Do you remember the game “Twenty Questions?” You could ask twenty questions to identify what thing the other person was thinking about. Here’s a variation on that, for your next dinner date or when you have some spare time. Using the questions below, you can find out a little more about your partner and vice versa. These questions will help you go a little deeper than discussing work, kids, vacations, or sports. Interestingly these are the kinds of questions couples often ask each other in the early stage of a relationship. But as time hurtles forward, these great questions get neglected and then abandoned.… Read more...

The Hidden Cost of Too Much Compromise in Your Relationship

Who hasn't heard about the importance of compromise in a relationship? But how often do we hear about the price that is paid for that compromise? In a relationship of significance, most people do things that are accommodating. But what happens when that behavior becomes passive behavior and is over-accommodating? What happens when you deny, suppress or repress a meaningful portion of yourself? The result is that you become embroiled in an internal struggle. One part of you clamors to be heard and responded to, and the other parts of you go into the accommodation mode. By continuing to compromise and deny important aspects of yourself you stay anxious and conflicted.… Read more...

7 Steps to Help Your Partner Want to Change

Large leather sofa with a bunch of different thingsEveryone has something they'd like to change in their partner. Unfortunately too many partners believe, “If my partner loves me they should want to change.” Frequently this creates quite a power struggle. Here is a 7-step process to create a change in your partner. The key to the success of this process is that it makes your partner want to change instead of feeling coerced. Why? Because your gain will not feel like their loss. Here's what you do. 1. Make a list. List the top three behaviors your partner does that annoy you. For example, leaves messes around house; pouts; doesn't do their share of household tasks, etc.… Read more...

A Glossary of Terms that are sometimes Confusing

Couples Therapy is a counseling procedure that seeks to improve the adjustment of two people who have created an interdependent relationship. There are no standard procedures to help two people improve their adjustments to each other. Generally, a more experienced therapist will offer more perspectives and tools to a couple. Length of treatment will depend on severity of problems, motivation and skills of the therapist. A couple can be dating, living together, married or separating and may be gay, lesbian or heterosexual.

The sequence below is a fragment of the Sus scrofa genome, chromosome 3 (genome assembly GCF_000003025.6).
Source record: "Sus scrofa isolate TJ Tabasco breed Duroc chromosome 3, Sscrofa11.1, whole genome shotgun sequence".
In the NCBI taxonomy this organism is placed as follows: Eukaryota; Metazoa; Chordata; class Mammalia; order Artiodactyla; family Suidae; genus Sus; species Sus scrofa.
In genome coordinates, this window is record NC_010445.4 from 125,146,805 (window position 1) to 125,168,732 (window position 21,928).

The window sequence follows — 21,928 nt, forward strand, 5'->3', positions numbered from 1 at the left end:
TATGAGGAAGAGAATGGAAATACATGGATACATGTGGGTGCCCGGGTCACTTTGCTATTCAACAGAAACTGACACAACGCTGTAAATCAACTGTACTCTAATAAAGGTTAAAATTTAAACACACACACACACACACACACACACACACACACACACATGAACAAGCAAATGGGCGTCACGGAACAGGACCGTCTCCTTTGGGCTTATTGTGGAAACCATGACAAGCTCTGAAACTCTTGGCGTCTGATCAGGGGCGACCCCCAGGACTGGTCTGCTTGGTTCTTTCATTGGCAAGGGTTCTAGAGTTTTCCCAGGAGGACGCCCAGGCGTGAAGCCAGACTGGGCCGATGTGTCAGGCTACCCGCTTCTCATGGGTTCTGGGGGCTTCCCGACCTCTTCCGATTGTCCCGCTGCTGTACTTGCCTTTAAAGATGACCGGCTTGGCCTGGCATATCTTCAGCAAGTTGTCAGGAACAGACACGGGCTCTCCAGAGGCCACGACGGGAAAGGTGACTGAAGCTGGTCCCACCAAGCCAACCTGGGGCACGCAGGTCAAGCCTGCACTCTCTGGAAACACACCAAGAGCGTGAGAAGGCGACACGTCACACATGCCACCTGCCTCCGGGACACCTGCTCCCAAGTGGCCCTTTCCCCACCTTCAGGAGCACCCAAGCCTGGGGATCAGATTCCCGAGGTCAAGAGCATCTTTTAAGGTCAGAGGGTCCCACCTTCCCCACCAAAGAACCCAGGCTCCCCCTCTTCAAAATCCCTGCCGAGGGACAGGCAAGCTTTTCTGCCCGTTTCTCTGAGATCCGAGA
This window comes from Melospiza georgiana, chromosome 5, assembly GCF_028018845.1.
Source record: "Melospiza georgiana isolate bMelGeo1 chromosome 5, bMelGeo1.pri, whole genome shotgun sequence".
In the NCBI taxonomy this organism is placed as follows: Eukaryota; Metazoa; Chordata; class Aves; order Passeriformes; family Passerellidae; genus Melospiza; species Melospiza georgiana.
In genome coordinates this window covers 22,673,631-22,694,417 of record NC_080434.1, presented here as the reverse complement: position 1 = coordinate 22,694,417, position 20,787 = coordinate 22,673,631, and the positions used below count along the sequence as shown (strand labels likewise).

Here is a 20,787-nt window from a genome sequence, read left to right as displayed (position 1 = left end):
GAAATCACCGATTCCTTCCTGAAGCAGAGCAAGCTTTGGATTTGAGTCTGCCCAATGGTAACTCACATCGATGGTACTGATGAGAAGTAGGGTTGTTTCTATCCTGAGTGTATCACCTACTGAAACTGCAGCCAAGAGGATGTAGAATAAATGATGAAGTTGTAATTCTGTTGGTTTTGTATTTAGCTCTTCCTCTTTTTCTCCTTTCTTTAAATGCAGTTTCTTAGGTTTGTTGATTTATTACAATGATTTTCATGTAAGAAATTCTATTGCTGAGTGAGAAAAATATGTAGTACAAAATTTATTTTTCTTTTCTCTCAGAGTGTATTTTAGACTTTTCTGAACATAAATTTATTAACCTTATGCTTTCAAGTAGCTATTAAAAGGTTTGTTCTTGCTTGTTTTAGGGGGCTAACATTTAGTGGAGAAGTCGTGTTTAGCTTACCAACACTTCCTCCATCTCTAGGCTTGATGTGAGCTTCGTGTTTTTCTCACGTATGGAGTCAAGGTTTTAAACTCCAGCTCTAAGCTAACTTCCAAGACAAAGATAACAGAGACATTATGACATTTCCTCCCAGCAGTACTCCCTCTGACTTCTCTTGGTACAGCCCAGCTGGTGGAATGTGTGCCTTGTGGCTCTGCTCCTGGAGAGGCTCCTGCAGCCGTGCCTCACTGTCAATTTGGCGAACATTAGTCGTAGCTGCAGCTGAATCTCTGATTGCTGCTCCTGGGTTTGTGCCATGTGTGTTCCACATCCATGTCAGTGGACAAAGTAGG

Marriage Therapy is a term often used interchangeably with marriage counseling. The term marriage implies two people have created a union sanctioned by a government or religious institution. The methods used in marriage counseling, marriage therapy and couples therapy are interchangeable and depend more on the specific challenges of each unique couple.

Psychotherapy is one or more processes to help improve psychological and emotional functioning. Examples are psychoanalysis, cognitive therapy, behavior therapy, Gestalt therapy, Transactional Analysis, Rational-Emotive therapy, or group therapy. Many forms of psychotherapy are blends of different approaches. For example, newer forms of psychotherapy called energy psychology draw upon recent advances in brain and neuroscience. These approaches often build on cognitive behavioral methods.

Clinical Psychologist. After graduating from college, it usually takes about five years of graduate school to get a Ph.D. in Psycholgy. It then requires an additional two years of supervision and passing a written (and often) an oral exam. There are a few states that allow psychologists to prescribe medications (with additional training) but that is uncommon.

Psychiatrist. After graduation from medical school, there is a generally a 4-year psychiatric residency. After the completion of this training, psychiatrists must pass an exam issued by the American Board of Psychiatry and Neurology to obtain certification and legally practice in the field. Psychiatrists can prescribe medications.

Clinical Social Worker. This profession usually requires two years of study after obtaining an undergraduate degree. While specific licensure requirements vary by state, most require clinical social workers to obtain 3,000 hours or 2 years of supervised clinical experience, after obtaining a Masters degree. Social workers can also specialize in diverse fields such as human services management, social welfare analysis, community organizing, social and community development, and social and political research.

Marriage and Family Therapist. Obtaining this license requires a Masters degree which takes approximately two years of post graduate study. The license also requires 3000 hours of supervised work and passing written exams.

The Couples Institute. We have assembled a group of top notch therapists at The Couples Institute. Whatever marriage help or marriage advice you are looking for, we are here to serve you. While most other therapists see only a few couples a week, we specialize in marriage and couples relationships, working to develop and bring you the most current and effective approaches to couples therapy. For more information about couples therapy or marriage counseling, see our couples therapy section.